4) Will Steve take time off of work?
Most definitely. Our biggest challenge those first few weeks will be bonding with Levi. This is no small task, and it will take hard work. We are under strict orders to keep Levi out of crowds and away from visitors for about 2 weeks. Steve or I will need to provide for his needs those 2 weeks so that he begins to trust us as his providers. Steve faces unique challenges, as many Korean children are not used to being cared for by men, so he will have to make extra efforts to spend time bonding with Levi in that precious first week. So - this would be a great time to tell you to PLEASE not be offended if we limit our time with you in those first days and weeks. We understand that there will be a lot of people who want to meet him, and we promise to make him available to you as soon as we can, but we are boldly asking to have the freedom to do what we hope will bring long term benefits.

5) Why adoption from Korea?
Adoption is a personal choice. A calling. Once we started down the road of adopting, we have felt without question, that this is
our calling. How we discovered that calling is another blog altogether, but we already cannot imagine life without our little Levi in our hearts, and we know that we will feel that way even more when home with us...

We found Korea quite by accident and we have fallen in love with this adoption program. The babies from Korea live with loving foster families (instead of in orphanages), and they get great medical care. We considered other programs, and kept ruling them out, one by one, either because we didn't meet the age requirements (when I say we - I do mean Steve) :), we couldn't make the travel commitment (for some countries, it was as much as 8 weeks), or the wait times were very long. We found out about Love the Children through a friend of a friend...and we knew right away that we had found the right agency for us.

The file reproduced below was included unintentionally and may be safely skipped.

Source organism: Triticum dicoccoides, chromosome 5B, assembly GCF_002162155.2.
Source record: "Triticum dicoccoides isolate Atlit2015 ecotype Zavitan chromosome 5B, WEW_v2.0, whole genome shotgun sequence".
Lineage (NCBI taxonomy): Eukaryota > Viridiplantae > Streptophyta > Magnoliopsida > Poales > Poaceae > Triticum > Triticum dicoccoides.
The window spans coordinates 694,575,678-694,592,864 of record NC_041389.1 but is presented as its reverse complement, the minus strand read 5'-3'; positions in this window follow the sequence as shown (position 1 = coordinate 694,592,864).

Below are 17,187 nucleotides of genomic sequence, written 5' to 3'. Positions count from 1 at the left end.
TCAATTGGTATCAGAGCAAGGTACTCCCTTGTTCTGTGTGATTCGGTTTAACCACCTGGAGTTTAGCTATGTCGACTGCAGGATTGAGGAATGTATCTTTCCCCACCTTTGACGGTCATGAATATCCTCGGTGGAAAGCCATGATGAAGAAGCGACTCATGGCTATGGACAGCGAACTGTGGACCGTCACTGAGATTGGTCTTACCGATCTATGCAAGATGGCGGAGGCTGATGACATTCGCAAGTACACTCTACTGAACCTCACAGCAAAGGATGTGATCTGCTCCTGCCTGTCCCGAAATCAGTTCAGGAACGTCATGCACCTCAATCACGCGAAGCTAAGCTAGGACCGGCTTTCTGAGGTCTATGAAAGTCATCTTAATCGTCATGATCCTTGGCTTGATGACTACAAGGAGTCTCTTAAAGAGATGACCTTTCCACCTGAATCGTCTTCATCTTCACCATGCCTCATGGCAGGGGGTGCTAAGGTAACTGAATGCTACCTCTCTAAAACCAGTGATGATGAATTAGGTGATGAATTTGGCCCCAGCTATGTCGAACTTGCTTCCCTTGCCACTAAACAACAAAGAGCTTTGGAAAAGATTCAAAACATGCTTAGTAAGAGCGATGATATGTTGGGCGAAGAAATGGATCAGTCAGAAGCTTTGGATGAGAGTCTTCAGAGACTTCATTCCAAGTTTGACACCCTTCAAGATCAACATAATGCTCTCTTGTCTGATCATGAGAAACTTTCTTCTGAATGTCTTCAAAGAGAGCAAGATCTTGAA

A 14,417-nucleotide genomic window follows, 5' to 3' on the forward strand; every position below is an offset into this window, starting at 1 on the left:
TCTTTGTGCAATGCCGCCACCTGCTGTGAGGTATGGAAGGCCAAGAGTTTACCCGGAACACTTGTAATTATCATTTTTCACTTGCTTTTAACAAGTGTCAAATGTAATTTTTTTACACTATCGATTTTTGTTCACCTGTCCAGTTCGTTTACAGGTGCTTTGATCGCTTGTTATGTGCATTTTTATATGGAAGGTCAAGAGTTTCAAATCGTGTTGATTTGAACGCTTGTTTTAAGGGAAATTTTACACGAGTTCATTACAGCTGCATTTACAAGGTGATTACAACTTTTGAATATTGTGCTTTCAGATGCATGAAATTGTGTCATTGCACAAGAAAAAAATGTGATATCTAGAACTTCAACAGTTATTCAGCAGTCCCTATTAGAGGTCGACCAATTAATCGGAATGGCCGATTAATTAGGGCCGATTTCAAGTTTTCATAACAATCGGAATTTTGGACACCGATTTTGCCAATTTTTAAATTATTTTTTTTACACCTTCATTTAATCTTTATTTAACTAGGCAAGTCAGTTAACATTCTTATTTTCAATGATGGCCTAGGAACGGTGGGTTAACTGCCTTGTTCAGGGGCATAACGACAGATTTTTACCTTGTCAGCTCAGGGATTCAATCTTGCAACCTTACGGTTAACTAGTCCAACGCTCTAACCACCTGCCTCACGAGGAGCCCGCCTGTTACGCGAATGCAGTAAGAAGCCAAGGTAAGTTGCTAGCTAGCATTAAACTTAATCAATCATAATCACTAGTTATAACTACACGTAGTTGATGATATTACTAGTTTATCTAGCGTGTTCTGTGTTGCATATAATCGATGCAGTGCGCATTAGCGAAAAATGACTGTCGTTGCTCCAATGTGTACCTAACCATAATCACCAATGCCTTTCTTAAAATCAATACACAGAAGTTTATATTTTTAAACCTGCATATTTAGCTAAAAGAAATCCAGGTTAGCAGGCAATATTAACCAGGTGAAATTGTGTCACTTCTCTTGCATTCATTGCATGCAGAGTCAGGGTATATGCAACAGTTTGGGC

6)How is your process so short?
We feel very, very blessed. When we started the process, we thought if we had an adopted child in a year, we'd consider ourselves very lucky. But, when we discovered Love the Children, we began to hear that their wait times were much shorter. Feeling that this was "too good to be true", I inquired about it. Love the Children, we realized is more than just an adoption agency. In fact, with it's small staff, it minimal advertising and it's no hassle process, it doesn't seem like an agency at all. They have kept to a minimum their administrative costs for the placement of children so that all possible funds, donations and contributions are directed toward the support of Eastern Child Welfare Center. Eastern Social Welfare Society is in Seoul, and not only places adopted children, but has facilities for expectant mothers, handicapped children and schools with grades kindergarten through high school. Love the children, together with the support of their generous contributors, have been able to aid Eastern in building the Love the Children Hospital and Esther's House (home for unwed mothers) and have also provided supplies, medicines, vans, medical and other equipment. Love the Children, in this way, becomes more of an extension of the Korean agency. Since 1978, Love the Children has placed over 4,000 children from Korea in US homes. We are honored to be one of them.

More to come...

1 comment:

Rebecca said...

Hee! So the Jewish baby name books came in handy after all!

I'm very impressed with how much care and thought you have put into these issues, Angie.

Best to you all!